Image credit: Collective Action Coalition against Corruption
By Pana Ratanabanangkoon, Thailand’s Private Sector Collective Action Coalition against Corruption (CAC) Project Director
In Thailand, it is customary for businesses to give gifts to customers, business partners and government officials during the holiday season. Gifts can range in size from a bottle of wine to a car. This is common throughout Asia, where the holiday season typically runs from Christmas through the Lunar New Year and can include multiple occasions when gifts are expected.
From the point of view of anti-corruption compliance, these holidays are fraught with risk, as many businesses feel compelled by tradition to give presents to government officials. This clash of cultural expectation with the need to manage corruption risk can be a major source of tension within companies. That’s why my organization requires its certified member companies to have strong procedures in place for gift-giving as part a corporate anti-corruption compliance program.
Here, in Bangkok during the recent New Year holidays, a flurry of companies and organizations made announcements about new policies restricting gifts. Here at Thailand’s Private Sector Collective Action Coalition against Corruption (CAC), we were curious: Have no-gift policies resulted in changes to behavior and a reduction of bribery risks? To get an answer, CAC staff interviewed a number of business owners and executives of large companies.
CAC found that for smaller companies, the no-gift policy has been an emphatically bright line in the world of endless business entertaining and corporate gift-giving. One executive described the New Year present-offering period as a “very stressful time.” The executive explained that in addition to the time and energy required to decide what to give and to whom, his company is financially stressed by the sheer expense.
“After joining CAC, we have established a strict policy on gift-giving. We eventually decided to go above and beyond and institute a no-gift policy. Initially, gift expectations were still there but they significantly decreased after the announcement,” one business owner said. The business owner added, “the company’s expenses for holiday gifts have been reduced by 50% compared to last year.” Some companies can measure the cost-savings in millions of Thai Baht with 1 million baht equivalent to about $38,000.
Another business owner explained that, since instituting a no-gift policy, he “can now take vacations without worrying about giving gifts. Our membership in CAC helps us explain to external parties that, as a CAC-certified company, we have a no-gift policy. In the past, we either had to give gifts or come up with an excuse not to do so.”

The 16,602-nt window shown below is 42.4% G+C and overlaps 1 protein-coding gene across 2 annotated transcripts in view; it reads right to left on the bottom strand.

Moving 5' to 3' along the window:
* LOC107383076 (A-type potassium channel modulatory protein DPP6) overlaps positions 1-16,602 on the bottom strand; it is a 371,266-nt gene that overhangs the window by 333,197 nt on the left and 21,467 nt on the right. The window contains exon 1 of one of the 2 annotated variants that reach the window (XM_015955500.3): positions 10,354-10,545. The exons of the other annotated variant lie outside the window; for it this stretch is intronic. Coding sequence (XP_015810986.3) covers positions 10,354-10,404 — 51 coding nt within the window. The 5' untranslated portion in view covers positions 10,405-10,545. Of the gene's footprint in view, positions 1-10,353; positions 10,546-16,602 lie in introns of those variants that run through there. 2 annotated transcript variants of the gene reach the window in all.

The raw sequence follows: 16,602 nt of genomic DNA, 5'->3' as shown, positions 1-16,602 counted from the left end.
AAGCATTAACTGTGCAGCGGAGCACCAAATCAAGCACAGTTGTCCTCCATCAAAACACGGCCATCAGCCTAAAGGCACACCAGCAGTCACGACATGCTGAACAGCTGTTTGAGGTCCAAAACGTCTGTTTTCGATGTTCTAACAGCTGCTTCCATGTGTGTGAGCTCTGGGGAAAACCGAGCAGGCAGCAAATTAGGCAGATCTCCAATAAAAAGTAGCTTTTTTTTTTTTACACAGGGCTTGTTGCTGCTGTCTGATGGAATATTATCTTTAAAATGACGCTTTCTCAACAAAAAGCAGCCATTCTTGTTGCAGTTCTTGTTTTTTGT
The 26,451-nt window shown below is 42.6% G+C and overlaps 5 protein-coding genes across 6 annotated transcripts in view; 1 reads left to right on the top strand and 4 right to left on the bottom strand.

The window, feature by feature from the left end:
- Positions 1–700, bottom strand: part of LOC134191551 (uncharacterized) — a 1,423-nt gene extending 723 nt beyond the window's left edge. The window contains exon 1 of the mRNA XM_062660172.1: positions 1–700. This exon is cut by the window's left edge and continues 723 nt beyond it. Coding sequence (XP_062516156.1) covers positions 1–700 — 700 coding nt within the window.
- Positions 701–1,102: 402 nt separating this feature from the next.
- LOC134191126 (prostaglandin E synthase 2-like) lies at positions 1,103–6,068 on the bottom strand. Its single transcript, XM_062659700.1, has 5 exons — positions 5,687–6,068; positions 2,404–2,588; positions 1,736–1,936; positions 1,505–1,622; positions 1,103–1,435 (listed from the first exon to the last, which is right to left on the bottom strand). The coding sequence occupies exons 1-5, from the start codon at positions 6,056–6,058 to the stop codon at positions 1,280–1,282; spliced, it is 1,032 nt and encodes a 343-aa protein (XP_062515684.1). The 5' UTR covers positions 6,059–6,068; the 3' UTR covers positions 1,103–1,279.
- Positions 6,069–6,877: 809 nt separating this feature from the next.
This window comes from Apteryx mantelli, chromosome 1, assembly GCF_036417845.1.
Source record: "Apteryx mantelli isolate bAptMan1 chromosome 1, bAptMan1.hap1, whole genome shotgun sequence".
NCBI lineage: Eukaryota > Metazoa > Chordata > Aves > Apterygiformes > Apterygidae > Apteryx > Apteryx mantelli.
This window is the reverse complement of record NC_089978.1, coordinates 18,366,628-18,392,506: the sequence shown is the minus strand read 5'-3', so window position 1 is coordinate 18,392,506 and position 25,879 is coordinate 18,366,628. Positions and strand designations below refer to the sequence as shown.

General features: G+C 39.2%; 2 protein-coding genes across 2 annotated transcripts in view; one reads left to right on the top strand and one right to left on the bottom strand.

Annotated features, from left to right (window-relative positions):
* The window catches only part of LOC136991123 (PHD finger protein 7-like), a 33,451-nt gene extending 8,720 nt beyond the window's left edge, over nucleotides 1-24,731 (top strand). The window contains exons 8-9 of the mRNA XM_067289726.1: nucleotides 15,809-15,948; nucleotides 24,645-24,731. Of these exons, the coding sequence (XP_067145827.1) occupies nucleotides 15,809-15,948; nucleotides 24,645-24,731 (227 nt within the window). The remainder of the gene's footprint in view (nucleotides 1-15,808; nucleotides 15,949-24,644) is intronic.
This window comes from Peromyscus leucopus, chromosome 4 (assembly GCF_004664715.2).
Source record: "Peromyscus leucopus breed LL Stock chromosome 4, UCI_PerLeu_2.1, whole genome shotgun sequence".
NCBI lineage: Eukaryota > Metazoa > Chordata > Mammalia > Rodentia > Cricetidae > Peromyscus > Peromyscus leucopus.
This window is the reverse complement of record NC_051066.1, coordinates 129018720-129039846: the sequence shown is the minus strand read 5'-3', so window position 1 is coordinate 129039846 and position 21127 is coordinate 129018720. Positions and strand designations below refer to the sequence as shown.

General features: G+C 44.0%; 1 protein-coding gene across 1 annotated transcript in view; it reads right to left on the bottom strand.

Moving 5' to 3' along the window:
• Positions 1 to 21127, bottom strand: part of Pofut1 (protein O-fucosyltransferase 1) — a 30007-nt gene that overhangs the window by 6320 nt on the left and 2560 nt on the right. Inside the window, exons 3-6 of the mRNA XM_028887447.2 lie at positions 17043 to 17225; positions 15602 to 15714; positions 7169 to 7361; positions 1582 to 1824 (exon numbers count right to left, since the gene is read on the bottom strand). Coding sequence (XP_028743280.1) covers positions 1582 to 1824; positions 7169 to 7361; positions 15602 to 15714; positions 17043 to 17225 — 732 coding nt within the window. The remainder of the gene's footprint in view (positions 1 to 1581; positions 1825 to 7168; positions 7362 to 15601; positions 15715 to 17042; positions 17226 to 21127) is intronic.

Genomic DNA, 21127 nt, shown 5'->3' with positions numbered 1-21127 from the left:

A senior board member of a CAC-certified company said, “Previously, we only applied our no-gift policy to our business partners who are CAC-certified members, simply because they understand and support such a policy. But now that we’re a certified member, we have extended our no-gift policy to all of our business partners and foreign counterparts.”
For large companies, whose executives might expect to receive gifts, a no-gift policy can help management worry less about internal competition for favoritism and bribery risks. An executive at one major real estate developer said the policy allows management to “spend less time receiving and re-distributing gifts.” He also noted that when implementing the new policy “tone at the top” is critical from corporate leadership.
One of the greatest fears firms had when implementing no-gift policies was that business would suffer. When asked, however, an executive said, “we have not seen any negative impact yet.”
Although the CAC does not mandate that firms must implement no-gift policies for certification, certified companies are required to have strong procedures in place for gift-giving as part of their anti-corruption policies and procedures. The companies are also required to inform their business partners of their gift policies and expect compliance with the policies.
This year, the CAC waged a campaign urging private companies to implement and announce no-gift policies. This was done in collaboration with the Anti-Corruption Organization of Thailand (ACT), which pushes government agencies to do the same.
According to ACT, 13 out of 20 Ministries, 39 out of 56 state enterprises, and several regulatory bodies including the National Anti-Corruption Commission, the Bank of Thailand, the Budget Bureau, the Courts, and Office of Attorney General have all applied no-gift policies.
ACT Secretary General Mana Nimitmongkol said “All parties no longer have to worry about finding gifts for people or getting gifts from people…There are many ways to preserve our culture (besides presenting valuable gifts). Flowers are sufficient to show respect.”
The CAC currently has 937 signatory companies and 366 certified members, including 10 under the SME Certification program. The CAC is part of the Thai Institute of Directors Association (IOD), a not-for-profit private organization that aims primarily to strengthen Corporate Governance standard in Thailand. Companies can join CAC voluntarily and will be self-obliged to comply with a 71-element anti-corruption compliance checklist and seek CAC certification to ensure that they put in place anti-corruption policies and maintain high compliance standards.